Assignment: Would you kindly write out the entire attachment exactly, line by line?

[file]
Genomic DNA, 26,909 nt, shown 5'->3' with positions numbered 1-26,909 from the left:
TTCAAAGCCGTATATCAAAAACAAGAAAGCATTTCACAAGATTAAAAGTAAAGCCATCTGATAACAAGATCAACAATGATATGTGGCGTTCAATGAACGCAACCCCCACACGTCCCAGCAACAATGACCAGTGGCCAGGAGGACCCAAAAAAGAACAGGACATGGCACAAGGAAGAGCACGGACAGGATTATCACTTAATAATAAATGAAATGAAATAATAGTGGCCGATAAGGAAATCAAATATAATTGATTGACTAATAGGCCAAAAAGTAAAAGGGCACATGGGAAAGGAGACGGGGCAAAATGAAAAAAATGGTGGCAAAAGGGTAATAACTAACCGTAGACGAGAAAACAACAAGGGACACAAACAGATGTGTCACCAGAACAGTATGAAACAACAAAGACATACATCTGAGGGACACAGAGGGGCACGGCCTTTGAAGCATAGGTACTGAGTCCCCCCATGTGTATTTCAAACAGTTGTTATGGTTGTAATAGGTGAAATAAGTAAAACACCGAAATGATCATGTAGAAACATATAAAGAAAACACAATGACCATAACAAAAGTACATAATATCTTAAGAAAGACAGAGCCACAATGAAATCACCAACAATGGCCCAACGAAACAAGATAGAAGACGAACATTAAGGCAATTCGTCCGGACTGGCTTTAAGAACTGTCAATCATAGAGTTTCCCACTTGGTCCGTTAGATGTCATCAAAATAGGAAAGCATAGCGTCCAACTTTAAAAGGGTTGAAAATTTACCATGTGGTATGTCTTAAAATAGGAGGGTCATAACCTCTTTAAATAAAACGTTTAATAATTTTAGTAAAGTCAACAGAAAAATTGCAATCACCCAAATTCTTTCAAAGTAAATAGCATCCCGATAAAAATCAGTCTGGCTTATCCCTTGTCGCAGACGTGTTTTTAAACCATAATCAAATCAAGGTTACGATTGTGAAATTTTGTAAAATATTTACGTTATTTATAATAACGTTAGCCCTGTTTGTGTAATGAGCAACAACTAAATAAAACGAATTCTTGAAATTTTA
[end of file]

Genomic DNA, 26,909 nt, shown 5'->3' with positions numbered 1-26,909 from the left:
TTCAAAGCCGTATATCAAAAACAAGAAAGCATTTCACAAGATTAAAAGTAAAGCCATCTGATAACAAGATCAACAATGATATGTGGCGTTCAATGAACGCAACCCCCACACGTCCCAGCAACAATGACCAGTGGCCAGGAGGACCCAAAAAAGAACAGGACATGGCACAAGGAAGAGCACGGACAGGATTATCACTTAATAATAAATGAAATGAAATAATAGTGGCCGATAAGGAAATCAAATATAATTGATTGACTAATAGGCCAAAAAGTAAAAGGGCACATGGGAAAGGAGACGGGGCAAAATGAAAAAAATGGTGGCAAAAGGGTAATAACTAACCGTAGACGAGAAAACAACAAGGGACACAAACAGATGTGTCACCAGAACAGTATGAAACAACAAAGACATACATCTGAGGGACACAGAGGGGCACGGCCTTTGAAGCATAGGTACTGAGTCCCCCCATGTGTATTTCAAACAGTTGTTATGGTTGTAATAGGTGAAATAAGTAAAACACCGAAATGATCATGTAGAAACATATAAAGAAAACACAATGACCATAACAAAAGTACATAATATCTTAAGAAAGACAGAGCCACAATGAAATCACCAACAATGGCCCAACGAAACAAGATAGAAGACGAACATTAAGGCAATTCGTCCGGACTGGCTTTAAGAACTGTCAATCATAGAGTTTCCCACTTGGTCCGTTAGATGTCATCAAAATAGGAAAGCATAGCGTCCAACTTTAAAAGGGTTGAAAATTTACCATGTGGTATGTCTTAAAATAGGAGGGTCATAACCTCTTTAAATAAAACGTTTAATAATTTTAGTAAAGTCAACAGAAAAATTGCAATCACCCAAATTCTTTCAAAGTAAATAGCATCCCGATAAAAATCAGTCTGGCTTATCCCTTGTCGCAGACGTGTTTTTAAACCATAATCAAATCAAGGTTACGATTGTGAAATTTTGTAAAATATTTACGTTATTTATAATAACGTTAGCCCTGTTTGTGTAATGAGCAACAACTAAATAAAACGAATTCTTGAAATTTTA